# Weighted Average

Pure mathematics is, in its way, the poetry of logical ideas, Albert Einstein.

# Recall

Antiderivatives are fundamental concepts in calculus. They are the inverse operation of derivatives.

Given a function f(x), an antiderivative, also known as indefinite integral, F, is the function that can be differentiated to obtain the original function, that is, F’ = f, e.g., 3x2 -1 is the antiderivative of x3 -x +7 because $\frac{d}{dx} (x^3-x+7) = 3x^2 -1$. Symbolically, we write F(x) = $\int f(x)dx$.

The process of finding antiderivatives is called integration.

The Fundamental Theorem of Calculus states roughly that the integral of a function f over an interval is equal to the change of any antiderivate F (F'(x) = f(x)) between the ends of the interval, i.e., $\int_{a}^{b} f(x)dx = F(b)-F(a)=F(x) \bigg|_{a}^{b}$

Definition. The average value of a continuous function f(x) over the interval [a, b] is AVG = $\frac{y_1+y_2+···+y_n}{n}$ where y1, y2, ···, yn represent the function values at specific points within the interval [a, b] and n is the total number of points where the function is evaluated within the interval [a, b].

Since integrals are essentially a sum of all of the possible f(x) values, AVG = $\frac{1}{b-a}\int_{a}^{b} f(x)dx$.

Said in a more mathematical way, $\lim_{n \to ∞}\frac{y_1+y_2+···+y_n}{n}$ = $\frac{1}{b-a}\int_{a}^{b} f(x)dx$ where $\int_{a}^{b} f(x)dx$ represents the signed area under the curve of f(x) between x = a and x = b, $\frac{1}{b-a}$ is a scaling factor.

Average Value Theorem. If f is a continuous function on [a, b], then its average or mean value on [a, b] is given by favg = $\frac{\int_{a}^{b} f(x)dx}{b-a}$

# Weighted Average

A weighted average is a method of computing an average where some elements contribute more than others. In other words, some elements or data points have different weights or importance assigned to them. The weights reflect the relative significance or contribution of each element to the overall average.

The weighted average gives more importance to certain values, elements, or data points in the dataset based on their assigned weights. This type of average is commonly used in various fields and situations where different elements contribute differently to the overall average.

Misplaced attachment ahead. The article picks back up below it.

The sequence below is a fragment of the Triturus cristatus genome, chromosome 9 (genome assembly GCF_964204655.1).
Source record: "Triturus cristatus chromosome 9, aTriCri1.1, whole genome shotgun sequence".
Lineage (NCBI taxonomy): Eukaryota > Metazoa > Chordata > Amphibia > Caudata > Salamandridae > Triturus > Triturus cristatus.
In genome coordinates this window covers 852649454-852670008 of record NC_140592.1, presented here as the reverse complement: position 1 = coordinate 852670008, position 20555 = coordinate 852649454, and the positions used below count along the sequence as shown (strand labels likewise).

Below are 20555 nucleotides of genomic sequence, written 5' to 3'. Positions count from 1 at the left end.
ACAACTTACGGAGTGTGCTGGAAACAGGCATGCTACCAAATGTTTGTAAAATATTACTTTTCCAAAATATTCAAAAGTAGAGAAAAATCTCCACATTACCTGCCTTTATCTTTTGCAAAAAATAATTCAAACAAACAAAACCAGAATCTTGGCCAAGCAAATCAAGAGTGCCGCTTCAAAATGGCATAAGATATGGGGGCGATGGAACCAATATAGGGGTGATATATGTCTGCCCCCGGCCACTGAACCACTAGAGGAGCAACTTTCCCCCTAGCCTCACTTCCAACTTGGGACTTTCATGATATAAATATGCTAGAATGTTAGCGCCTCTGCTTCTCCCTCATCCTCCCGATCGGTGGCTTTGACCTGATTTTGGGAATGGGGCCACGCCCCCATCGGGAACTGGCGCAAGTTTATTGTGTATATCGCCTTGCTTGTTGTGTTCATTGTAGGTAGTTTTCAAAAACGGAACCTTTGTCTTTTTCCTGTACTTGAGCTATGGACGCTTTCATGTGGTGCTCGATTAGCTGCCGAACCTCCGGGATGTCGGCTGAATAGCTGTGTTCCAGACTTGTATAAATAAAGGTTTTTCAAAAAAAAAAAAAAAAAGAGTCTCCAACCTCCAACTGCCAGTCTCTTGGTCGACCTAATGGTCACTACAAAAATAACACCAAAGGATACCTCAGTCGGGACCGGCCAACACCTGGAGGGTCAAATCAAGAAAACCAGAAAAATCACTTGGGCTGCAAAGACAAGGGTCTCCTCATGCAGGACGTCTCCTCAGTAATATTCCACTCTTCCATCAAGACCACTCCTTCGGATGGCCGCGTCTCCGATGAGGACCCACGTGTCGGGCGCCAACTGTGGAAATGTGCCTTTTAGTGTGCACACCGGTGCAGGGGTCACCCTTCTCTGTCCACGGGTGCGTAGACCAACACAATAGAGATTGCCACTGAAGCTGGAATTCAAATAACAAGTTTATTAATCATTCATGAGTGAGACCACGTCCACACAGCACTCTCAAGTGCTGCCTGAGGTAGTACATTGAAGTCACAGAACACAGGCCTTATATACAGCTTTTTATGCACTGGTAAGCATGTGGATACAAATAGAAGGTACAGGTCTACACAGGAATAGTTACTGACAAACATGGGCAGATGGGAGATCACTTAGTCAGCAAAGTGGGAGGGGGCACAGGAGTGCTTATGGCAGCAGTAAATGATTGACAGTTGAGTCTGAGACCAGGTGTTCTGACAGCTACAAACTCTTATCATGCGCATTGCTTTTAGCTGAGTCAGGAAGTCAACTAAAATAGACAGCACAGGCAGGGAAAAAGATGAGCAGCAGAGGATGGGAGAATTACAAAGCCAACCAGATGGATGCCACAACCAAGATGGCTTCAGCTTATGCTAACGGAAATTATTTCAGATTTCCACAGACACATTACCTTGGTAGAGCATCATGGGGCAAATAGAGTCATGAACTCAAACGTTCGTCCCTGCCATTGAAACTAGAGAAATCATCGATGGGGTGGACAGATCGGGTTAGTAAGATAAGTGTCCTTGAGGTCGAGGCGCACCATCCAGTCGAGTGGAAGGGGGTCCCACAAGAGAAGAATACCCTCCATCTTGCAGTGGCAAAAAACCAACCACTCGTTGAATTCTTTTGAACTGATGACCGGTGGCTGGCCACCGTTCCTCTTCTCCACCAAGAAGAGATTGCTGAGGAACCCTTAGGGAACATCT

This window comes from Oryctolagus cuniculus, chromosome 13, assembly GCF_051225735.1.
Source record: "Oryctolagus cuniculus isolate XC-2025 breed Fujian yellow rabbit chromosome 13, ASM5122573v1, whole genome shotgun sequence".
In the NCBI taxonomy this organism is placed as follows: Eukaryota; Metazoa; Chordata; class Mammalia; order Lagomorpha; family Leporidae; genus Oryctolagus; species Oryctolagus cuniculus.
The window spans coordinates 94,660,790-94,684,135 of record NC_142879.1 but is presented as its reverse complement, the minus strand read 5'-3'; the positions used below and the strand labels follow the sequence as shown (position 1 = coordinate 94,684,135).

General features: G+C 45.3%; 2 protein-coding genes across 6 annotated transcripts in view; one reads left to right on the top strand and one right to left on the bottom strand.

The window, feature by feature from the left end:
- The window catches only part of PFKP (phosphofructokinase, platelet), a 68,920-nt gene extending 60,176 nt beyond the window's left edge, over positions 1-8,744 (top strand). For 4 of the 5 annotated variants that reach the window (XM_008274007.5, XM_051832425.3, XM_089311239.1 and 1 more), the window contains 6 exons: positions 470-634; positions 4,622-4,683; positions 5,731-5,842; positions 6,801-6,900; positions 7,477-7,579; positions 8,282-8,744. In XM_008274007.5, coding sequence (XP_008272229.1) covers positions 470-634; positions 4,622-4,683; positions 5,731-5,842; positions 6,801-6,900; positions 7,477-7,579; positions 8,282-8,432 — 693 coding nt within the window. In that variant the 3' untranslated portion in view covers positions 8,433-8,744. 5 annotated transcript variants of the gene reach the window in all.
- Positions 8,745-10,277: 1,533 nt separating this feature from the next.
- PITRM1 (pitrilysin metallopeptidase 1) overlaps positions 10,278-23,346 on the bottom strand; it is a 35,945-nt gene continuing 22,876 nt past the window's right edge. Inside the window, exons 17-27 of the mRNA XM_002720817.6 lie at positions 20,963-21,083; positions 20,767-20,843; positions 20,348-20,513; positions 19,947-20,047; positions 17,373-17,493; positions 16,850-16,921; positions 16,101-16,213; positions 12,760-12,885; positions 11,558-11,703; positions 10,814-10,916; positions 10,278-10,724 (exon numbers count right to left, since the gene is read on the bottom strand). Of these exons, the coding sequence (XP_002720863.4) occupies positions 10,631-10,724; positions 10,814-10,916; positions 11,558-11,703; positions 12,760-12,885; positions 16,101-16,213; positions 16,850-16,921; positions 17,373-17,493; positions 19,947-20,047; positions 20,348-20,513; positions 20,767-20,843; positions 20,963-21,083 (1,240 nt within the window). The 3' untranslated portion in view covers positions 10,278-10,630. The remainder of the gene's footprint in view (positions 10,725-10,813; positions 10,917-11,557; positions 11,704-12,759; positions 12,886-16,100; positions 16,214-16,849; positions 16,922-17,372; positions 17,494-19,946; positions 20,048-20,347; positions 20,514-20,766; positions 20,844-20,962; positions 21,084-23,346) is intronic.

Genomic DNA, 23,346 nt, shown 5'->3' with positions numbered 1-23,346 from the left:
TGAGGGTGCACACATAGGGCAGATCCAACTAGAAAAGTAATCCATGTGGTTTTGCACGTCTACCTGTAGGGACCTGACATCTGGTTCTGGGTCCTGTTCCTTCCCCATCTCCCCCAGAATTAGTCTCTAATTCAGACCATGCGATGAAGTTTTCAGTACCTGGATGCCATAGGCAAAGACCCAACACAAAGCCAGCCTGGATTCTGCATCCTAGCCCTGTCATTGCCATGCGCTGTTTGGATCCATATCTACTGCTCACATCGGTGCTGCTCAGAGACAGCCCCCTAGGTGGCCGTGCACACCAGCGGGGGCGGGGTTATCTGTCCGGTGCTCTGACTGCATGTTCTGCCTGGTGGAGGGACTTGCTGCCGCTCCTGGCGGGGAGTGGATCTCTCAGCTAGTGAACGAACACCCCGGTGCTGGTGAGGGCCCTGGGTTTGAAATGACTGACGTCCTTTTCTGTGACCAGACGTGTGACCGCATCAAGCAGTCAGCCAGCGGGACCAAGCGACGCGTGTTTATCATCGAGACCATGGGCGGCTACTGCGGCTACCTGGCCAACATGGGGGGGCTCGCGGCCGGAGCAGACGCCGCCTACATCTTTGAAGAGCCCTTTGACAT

Weighted averages are calculated by multiplying each value by its assigned weight, summing up these products, and then dividing by the sum of all the weights.

The weighted average of a list of elements x1, ···, xn with corresponding weights w1, ···, wn is $\frac{w_1x_1+w_2x_2 + ··· + w_nx_n}{w_1 + ··· + w_n}$. Note that if the weights are all just 1, that is, all elements or data points have the same importance, then the weighted average is just a plain average.

# Exercises

• In finance, a weighted average could be used to calculate the average price of your stock. Let’s suppose that you are interested in investing in a stock, and you bought it for 10, 20, and 25 dollars, and you bought w1, w2, and w3 shares respectively. How much did you spend? 10w1 + 20w2 + 25w3, and the average price is $\frac{10w_1 + 20w_2 + 25w_3}{w_1 + w_2 + w_3}$.

• A general purchases 20,000 units of ammo at 1 each in India, 15,000 at 1.15 each in the USA and 5,000 at 2 each in Germany. We use the price per unit as values and the weight as the total number of units being purchased in every country.

# Bibliography

1. NPTEL-NOC IITM, Introduction to Galois Theory.
2. Algebra, Second Edition, by Michael Artin.
3. LibreTexts, Calculus. Abstract and Geometric Algebra, Abstract Algebra: Theory and Applications (Judson).
4. Field and Galois Theory, by Patrick Morandi. Springer.
5. Michael Penn, and MathMajor.
6. Contemporary Abstract Algebra, Joseph, A. Gallian.
7. YouTube’s Andrew Misseldine: Calculus. College Algebra and Abstract Algebra.
8. MIT OpenCourseWare 18.01 Single Variable Calculus, Fall 2007 and 18.02 Multivariable Calculus, Fall 2007.
9. Calculus Early Transcendentals: Differential & Multi-Variable Calculus for Social Sciences.
10. Chau Tu.
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